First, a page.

In more than a decade of studying debtor behavior, I have come across a few serial or habitual debtors. The following is a list of behaviours and statements that seem to be common indicators of likely problems.
Contact and request outside of normal bounds
Especially in the trades, I hear all the time of the clients that “need help right now”, who call out of hours and ask for services that aren’t normally supplied.
And they tend to be the ones that end up causing all the trouble when it comes time to pay. That initial behaviour is telling of a reactive, not a proactive attitude. And it usually translates into only paying once pressure is applied.
“If you look after me this time, there will be a lot more work coming your way.”
This statement is seldom true. It speaks to a feeling of self-importance and an expectation of special treatment, which is not a great way to start a financial relationship.
This behaviour is more prevalent within certain cultures, but is definitely a warning sign.
The time to negotiate is before the transaction, not afterwards, when the supplier is at a distinct disadvantage. Provide a written quote with terms of trade and stick to the price.
I always say to my clients: “if you don’t believe that your service is worth what you charge, then charge less. If you do, then stick to your guns and don’t discount.”
Private individuals asking for a seven day or 20th of following invoice, on the first transaction.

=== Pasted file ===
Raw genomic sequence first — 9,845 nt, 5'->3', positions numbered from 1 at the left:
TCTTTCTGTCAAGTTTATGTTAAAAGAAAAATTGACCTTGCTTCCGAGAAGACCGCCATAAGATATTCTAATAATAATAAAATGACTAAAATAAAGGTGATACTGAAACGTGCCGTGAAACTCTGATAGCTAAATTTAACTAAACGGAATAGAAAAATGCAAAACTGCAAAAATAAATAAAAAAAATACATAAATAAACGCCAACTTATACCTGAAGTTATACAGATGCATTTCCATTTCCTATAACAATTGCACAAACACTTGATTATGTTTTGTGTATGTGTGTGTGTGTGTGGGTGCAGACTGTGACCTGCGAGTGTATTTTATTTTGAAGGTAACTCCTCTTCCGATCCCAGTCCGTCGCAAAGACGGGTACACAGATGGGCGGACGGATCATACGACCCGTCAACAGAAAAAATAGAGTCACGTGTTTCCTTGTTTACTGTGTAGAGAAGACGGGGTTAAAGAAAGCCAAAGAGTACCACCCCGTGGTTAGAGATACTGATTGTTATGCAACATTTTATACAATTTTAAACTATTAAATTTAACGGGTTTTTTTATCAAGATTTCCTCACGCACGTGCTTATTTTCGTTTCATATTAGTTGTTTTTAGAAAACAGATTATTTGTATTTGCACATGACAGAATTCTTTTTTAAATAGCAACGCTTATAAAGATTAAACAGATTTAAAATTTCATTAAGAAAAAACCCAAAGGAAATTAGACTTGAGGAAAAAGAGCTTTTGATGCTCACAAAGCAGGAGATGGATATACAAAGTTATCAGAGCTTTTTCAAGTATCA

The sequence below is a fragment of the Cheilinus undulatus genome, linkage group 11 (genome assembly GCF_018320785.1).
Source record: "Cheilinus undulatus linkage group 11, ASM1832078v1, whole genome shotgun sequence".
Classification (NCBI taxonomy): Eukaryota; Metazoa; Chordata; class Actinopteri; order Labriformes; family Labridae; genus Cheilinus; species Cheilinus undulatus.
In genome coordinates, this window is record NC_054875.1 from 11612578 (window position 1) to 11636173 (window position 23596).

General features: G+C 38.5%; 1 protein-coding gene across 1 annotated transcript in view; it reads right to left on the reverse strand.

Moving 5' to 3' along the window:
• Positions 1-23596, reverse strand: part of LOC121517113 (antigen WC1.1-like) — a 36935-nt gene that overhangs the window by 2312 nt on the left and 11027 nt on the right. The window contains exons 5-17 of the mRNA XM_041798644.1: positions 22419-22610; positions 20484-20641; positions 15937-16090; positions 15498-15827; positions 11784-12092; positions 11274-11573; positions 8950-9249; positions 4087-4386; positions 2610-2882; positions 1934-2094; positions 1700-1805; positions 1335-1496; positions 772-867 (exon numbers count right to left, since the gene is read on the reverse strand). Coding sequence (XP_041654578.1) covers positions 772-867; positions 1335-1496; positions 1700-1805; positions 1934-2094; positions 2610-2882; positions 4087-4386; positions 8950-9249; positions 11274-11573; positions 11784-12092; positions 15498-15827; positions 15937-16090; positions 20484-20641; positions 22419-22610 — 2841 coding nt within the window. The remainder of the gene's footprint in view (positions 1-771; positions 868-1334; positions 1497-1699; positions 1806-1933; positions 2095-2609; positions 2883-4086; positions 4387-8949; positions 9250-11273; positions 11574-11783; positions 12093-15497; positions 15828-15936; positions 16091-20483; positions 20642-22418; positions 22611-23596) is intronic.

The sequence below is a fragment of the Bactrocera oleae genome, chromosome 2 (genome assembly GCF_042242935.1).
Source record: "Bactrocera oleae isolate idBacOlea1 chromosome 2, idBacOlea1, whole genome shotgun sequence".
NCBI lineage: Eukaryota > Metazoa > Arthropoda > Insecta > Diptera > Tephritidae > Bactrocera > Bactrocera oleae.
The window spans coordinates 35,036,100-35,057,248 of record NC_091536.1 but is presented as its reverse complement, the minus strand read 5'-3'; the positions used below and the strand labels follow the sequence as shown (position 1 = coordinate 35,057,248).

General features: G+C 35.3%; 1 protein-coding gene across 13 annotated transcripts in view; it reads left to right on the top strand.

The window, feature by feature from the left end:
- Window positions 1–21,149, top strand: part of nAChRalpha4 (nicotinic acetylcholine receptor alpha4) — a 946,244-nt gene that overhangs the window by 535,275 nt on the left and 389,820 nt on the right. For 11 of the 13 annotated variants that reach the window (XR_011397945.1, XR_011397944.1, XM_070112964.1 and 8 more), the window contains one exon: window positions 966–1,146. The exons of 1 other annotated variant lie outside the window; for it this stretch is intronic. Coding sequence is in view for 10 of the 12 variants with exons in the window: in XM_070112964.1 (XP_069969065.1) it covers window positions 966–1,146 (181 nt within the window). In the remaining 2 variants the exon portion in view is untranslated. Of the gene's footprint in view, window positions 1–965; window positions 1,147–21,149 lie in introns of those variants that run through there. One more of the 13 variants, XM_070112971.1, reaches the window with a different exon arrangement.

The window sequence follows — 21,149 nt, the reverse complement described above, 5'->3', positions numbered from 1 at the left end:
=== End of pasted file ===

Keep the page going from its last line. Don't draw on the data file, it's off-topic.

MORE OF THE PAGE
In my experience this is a big warning sign – it is a fishing expedition to see how lenient the credit terms really are, and seldom ends well.
If asked for this, tell the potential client that there is a process in beginning an account and that a full credit application will need to be filled in. Those just fishing around will normally drop out.
Potential client stating how good they are at paying bills, or how wealthy they are.
This often highlights ingrained insecurities surrounding money, and may be a very good indicator of payment habits that are just the opposite.
Constant name-dropping of well-known individuals or company directors (if you are from a large company).
As with the above, this is often a good sign of insecurity, and is completely irrelevant if they are applying for credit. It is often used to try and build a sense of importance and circumvent the normal application process.
Below are some other comments that should send up warning signals, and my suggested responses.
– I don’t have my wallet with me, but let the car go and I will pay by internet tonight. NO. Go get your wallet or use our computer to transfer funds.
– Can you make the invoice out to X…. as they are going to be paying the bill? NO. But after payment, we can change the name on the receipt to the party who paid.
– Do you credit check accounts here? YES – we do and goodbye.
– No, I don’t have any ID on me. Then that’s how much credit you will be given.
– I didn’t get the invoice. But the quote got there OK?
– I have been using your competitor for years, but want a change: Overdue account, eh?
– I paid it into the wrong account. That’s strange, our account number hasn’t changed in years.
– I’m not happy with the work. But you only realised this after the invoice was issued?
At the end of the day there will always be professional debtors who will try and have a go, but if you establish good Terms of Trade, do Comprehensive credit checks (EQUIFAX), and employ some simple debtor profiling techniques, you can severely reduce the impact that these individuals can have on your business.